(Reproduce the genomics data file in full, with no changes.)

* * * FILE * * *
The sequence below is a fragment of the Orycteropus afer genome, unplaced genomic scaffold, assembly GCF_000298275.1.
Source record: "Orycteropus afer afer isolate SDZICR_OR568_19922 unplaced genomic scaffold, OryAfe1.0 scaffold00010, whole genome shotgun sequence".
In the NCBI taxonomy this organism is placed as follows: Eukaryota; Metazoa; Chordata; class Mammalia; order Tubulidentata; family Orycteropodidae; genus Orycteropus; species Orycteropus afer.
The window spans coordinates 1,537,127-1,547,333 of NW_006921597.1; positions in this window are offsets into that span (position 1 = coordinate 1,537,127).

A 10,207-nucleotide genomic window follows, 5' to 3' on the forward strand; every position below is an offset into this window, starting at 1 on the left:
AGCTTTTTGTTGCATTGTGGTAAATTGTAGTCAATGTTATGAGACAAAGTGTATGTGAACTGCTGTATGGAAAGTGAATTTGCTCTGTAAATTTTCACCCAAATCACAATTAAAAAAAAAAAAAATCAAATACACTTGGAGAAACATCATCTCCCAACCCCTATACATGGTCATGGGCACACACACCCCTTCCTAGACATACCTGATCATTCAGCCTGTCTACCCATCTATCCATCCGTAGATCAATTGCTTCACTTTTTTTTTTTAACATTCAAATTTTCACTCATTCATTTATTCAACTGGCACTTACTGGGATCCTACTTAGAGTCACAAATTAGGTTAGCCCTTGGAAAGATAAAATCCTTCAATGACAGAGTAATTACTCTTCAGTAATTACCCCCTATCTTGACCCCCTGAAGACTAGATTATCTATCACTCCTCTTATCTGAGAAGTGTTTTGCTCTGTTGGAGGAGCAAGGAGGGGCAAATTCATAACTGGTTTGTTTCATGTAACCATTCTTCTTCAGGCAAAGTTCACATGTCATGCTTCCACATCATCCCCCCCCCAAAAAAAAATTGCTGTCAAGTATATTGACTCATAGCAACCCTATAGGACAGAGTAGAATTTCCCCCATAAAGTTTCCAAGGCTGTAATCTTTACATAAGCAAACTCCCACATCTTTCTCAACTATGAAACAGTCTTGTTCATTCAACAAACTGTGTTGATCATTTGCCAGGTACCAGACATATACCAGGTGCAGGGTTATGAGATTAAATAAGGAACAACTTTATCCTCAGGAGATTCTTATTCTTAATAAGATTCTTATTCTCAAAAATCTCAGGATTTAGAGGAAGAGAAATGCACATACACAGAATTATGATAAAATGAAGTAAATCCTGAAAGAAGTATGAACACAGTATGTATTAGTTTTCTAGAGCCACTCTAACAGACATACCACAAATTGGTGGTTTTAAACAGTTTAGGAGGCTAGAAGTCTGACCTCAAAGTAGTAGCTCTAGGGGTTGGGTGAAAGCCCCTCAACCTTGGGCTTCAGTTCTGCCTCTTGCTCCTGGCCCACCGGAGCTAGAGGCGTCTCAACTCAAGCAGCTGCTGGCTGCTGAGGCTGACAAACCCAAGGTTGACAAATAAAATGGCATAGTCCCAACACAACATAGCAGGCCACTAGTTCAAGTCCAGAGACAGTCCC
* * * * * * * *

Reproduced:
The sequence below is a fragment of the Orycteropus afer genome, unplaced genomic scaffold, assembly GCF_000298275.1.
Source record: "Orycteropus afer afer isolate SDZICR_OR568_19922 unplaced genomic scaffold, OryAfe1.0 scaffold00010, whole genome shotgun sequence".
In the NCBI taxonomy this organism is placed as follows: Eukaryota; Metazoa; Chordata; class Mammalia; order Tubulidentata; family Orycteropodidae; genus Orycteropus; species Orycteropus afer.
The window spans coordinates 1,537,127-1,547,333 of NW_006921597.1; positions in this window are offsets into that span (position 1 = coordinate 1,537,127).

A 10,207-nucleotide genomic window follows, 5' to 3' on the forward strand; every position below is an offset into this window, starting at 1 on the left:
AGCTTTTTGTTGCATTGTGGTAAATTGTAGTCAATGTTATGAGACAAAGTGTATGTGAACTGCTGTATGGAAAGTGAATTTGCTCTGTAAATTTTCACCCAAATCACAATTAAAAAAAAAAAAAATCAAATACACTTGGAGAAACATCATCTCCCAACCCCTATACATGGTCATGGGCACACACACCCCTTCCTAGACATACCTGATCATTCAGCCTGTCTACCCATCTATCCATCCGTAGATCAATTGCTTCACTTTTTTTTTTTAACATTCAAATTTTCACTCATTCATTTATTCAACTGGCACTTACTGGGATCCTACTTAGAGTCACAAATTAGGTTAGCCCTTGGAAAGATAAAATCCTTCAATGACAGAGTAATTACTCTTCAGTAATTACCCCCTATCTTGACCCCCTGAAGACTAGATTATCTATCACTCCTCTTATCTGAGAAGTGTTTTGCTCTGTTGGAGGAGCAAGGAGGGGCAAATTCATAACTGGTTTGTTTCATGTAACCATTCTTCTTCAGGCAAAGTTCACATGTCATGCTTCCACATCATCCCCCCCCCAAAAAAAAATTGCTGTCAAGTATATTGACTCATAGCAACCCTATAGGACAGAGTAGAATTTCCCCCATAAAGTTTCCAAGGCTGTAATCTTTACATAAGCAAACTCCCACATCTTTCTCAACTATGAAACAGTCTTGTTCATTCAACAAACTGTGTTGATCATTTGCCAGGTACCAGACATATACCAGGTGCAGGGTTATGAGATTAAATAAGGAACAACTTTATCCTCAGGAGATTCTTATTCTTAATAAGATTCTTATTCTCAAAAATCTCAGGATTTAGAGGAAGAGAAATGCACATACACAGAATTATGATAAAATGAAGTAAATCCTGAAAGAAGTATGAACACAGTATGTATTAGTTTTCTAGAGCCACTCTAACAGACATACCACAAATTGGTGGTTTTAAACAGTTTAGGAGGCTAGAAGTCTGACCTCAAAGTAGTAGCTCTAGGGGTTGGGTGAAAGCCCCTCAACCTTGGGCTTCAGTTCTGCCTCTTGCTCCTGGCCCACCGGAGCTAGAGGCGTCTCAACTCAAGCAGCTGCTGGCTGCTGAGGCTGACAAACCCAAGGTTGACAAATAAAATGGCATAGTCCCAACACAACATAGCAGGCCACTAGTTCAAGTCCAGAGACAGTCCC